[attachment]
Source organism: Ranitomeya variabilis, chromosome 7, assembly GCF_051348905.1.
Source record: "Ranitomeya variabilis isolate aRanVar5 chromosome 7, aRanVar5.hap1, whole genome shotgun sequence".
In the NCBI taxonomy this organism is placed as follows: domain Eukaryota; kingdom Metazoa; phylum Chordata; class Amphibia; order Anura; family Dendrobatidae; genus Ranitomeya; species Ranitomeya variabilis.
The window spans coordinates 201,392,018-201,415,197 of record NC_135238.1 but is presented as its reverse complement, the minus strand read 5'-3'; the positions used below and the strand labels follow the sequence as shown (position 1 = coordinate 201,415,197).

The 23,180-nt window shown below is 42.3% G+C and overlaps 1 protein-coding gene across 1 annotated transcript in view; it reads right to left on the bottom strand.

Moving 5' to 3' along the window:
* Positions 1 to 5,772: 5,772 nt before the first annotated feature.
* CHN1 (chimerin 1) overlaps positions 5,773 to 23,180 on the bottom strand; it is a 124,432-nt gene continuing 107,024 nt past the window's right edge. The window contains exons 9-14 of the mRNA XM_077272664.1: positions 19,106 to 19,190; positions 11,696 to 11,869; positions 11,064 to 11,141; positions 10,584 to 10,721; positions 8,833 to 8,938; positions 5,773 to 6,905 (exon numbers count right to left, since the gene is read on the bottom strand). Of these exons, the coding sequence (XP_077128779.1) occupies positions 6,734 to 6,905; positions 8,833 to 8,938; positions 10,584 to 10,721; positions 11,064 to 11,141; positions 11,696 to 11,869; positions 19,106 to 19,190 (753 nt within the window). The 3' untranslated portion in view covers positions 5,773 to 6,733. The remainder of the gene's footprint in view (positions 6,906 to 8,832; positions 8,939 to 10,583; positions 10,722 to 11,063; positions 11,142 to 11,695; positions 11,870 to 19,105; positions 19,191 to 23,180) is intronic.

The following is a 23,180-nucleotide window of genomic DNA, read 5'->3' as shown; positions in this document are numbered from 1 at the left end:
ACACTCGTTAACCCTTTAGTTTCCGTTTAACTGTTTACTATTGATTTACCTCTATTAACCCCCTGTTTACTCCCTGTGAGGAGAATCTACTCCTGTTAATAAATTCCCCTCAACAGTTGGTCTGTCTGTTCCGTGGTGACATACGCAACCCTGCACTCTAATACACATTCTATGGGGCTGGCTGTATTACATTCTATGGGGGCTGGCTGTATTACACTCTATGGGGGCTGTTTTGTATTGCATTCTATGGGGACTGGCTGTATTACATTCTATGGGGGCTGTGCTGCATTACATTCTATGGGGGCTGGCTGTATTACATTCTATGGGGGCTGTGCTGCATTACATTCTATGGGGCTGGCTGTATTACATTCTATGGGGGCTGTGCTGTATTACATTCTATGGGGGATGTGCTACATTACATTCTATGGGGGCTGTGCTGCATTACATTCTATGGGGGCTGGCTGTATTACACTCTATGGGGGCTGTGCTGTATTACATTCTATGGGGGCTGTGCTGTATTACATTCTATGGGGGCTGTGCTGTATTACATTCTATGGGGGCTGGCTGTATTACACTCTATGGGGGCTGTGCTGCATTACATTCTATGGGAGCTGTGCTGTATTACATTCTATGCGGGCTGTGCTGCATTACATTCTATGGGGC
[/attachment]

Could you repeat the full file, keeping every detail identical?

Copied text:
Source organism: Ranitomeya variabilis, chromosome 7, assembly GCF_051348905.1.
Source record: "Ranitomeya variabilis isolate aRanVar5 chromosome 7, aRanVar5.hap1, whole genome shotgun sequence".
In the NCBI taxonomy this organism is placed as follows: domain Eukaryota; kingdom Metazoa; phylum Chordata; class Amphibia; order Anura; family Dendrobatidae; genus Ranitomeya; species Ranitomeya variabilis.
The window spans coordinates 201,392,018-201,415,197 of record NC_135238.1 but is presented as its reverse complement, the minus strand read 5'-3'; the positions used below and the strand labels follow the sequence as shown (position 1 = coordinate 201,415,197).

The 23,180-nt window shown below is 42.3% G+C and overlaps 1 protein-coding gene across 1 annotated transcript in view; it reads right to left on the bottom strand.

Moving 5' to 3' along the window:
* Positions 1 to 5,772: 5,772 nt before the first annotated feature.
* CHN1 (chimerin 1) overlaps positions 5,773 to 23,180 on the bottom strand; it is a 124,432-nt gene continuing 107,024 nt past the window's right edge. The window contains exons 9-14 of the mRNA XM_077272664.1: positions 19,106 to 19,190; positions 11,696 to 11,869; positions 11,064 to 11,141; positions 10,584 to 10,721; positions 8,833 to 8,938; positions 5,773 to 6,905 (exon numbers count right to left, since the gene is read on the bottom strand). Of these exons, the coding sequence (XP_077128779.1) occupies positions 6,734 to 6,905; positions 8,833 to 8,938; positions 10,584 to 10,721; positions 11,064 to 11,141; positions 11,696 to 11,869; positions 19,106 to 19,190 (753 nt within the window). The 3' untranslated portion in view covers positions 5,773 to 6,733. The remainder of the gene's footprint in view (positions 6,906 to 8,832; positions 8,939 to 10,583; positions 10,722 to 11,063; positions 11,142 to 11,695; positions 11,870 to 19,105; positions 19,191 to 23,180) is intronic.

The following is a 23,180-nucleotide window of genomic DNA, read 5'->3' as shown; positions in this document are numbered from 1 at the left end:
ACACTCGTTAACCCTTTAGTTTCCGTTTAACTGTTTACTATTGATTTACCTCTATTAACCCCCTGTTTACTCCCTGTGAGGAGAATCTACTCCTGTTAATAAATTCCCCTCAACAGTTGGTCTGTCTGTTCCGTGGTGACATACGCAACCCTGCACTCTAATACACATTCTATGGGGCTGGCTGTATTACATTCTATGGGGGCTGGCTGTATTACACTCTATGGGGGCTGTTTTGTATTGCATTCTATGGGGACTGGCTGTATTACATTCTATGGGGGCTGTGCTGCATTACATTCTATGGGGGCTGGCTGTATTACATTCTATGGGGGCTGTGCTGCATTACATTCTATGGGGCTGGCTGTATTACATTCTATGGGGGCTGTGCTGTATTACATTCTATGGGGGATGTGCTACATTACATTCTATGGGGGCTGTGCTGCATTACATTCTATGGGGGCTGGCTGTATTACACTCTATGGGGGCTGTGCTGTATTACATTCTATGGGGGCTGTGCTGTATTACATTCTATGGGGGCTGTGCTGTATTACATTCTATGGGGGCTGGCTGTATTACACTCTATGGGGGCTGTGCTGCATTACATTCTATGGGAGCTGTGCTGTATTACATTCTATGCGGGCTGTGCTGCATTACATTCTATGGGGC